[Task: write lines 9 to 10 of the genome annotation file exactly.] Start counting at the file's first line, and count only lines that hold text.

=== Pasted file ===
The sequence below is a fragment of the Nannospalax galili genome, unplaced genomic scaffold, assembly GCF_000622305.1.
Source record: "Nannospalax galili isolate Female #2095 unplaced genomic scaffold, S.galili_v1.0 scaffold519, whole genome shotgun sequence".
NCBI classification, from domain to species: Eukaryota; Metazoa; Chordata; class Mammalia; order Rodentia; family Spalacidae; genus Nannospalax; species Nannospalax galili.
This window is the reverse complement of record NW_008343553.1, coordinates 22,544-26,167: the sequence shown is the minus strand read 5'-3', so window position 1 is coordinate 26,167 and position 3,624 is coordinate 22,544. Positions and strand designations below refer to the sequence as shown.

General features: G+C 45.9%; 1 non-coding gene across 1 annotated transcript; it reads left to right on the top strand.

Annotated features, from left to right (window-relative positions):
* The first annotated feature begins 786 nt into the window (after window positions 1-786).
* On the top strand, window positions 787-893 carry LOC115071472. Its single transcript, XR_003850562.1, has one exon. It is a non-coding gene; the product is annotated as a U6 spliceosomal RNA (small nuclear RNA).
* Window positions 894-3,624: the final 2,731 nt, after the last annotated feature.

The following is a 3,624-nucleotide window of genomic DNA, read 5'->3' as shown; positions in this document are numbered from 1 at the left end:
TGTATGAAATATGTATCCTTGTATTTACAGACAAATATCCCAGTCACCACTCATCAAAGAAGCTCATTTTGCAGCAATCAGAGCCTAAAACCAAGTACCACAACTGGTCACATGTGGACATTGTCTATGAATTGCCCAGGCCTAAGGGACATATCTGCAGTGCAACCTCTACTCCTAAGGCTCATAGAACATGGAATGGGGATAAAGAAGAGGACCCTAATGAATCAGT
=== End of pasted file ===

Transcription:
* Window positions 894-3,624: the final 2,731 nt, after the last annotated feature.

The following is a 3,624-nucleotide window of genomic DNA, read 5'->3' as shown; positions in this document are numbered from 1 at the left end: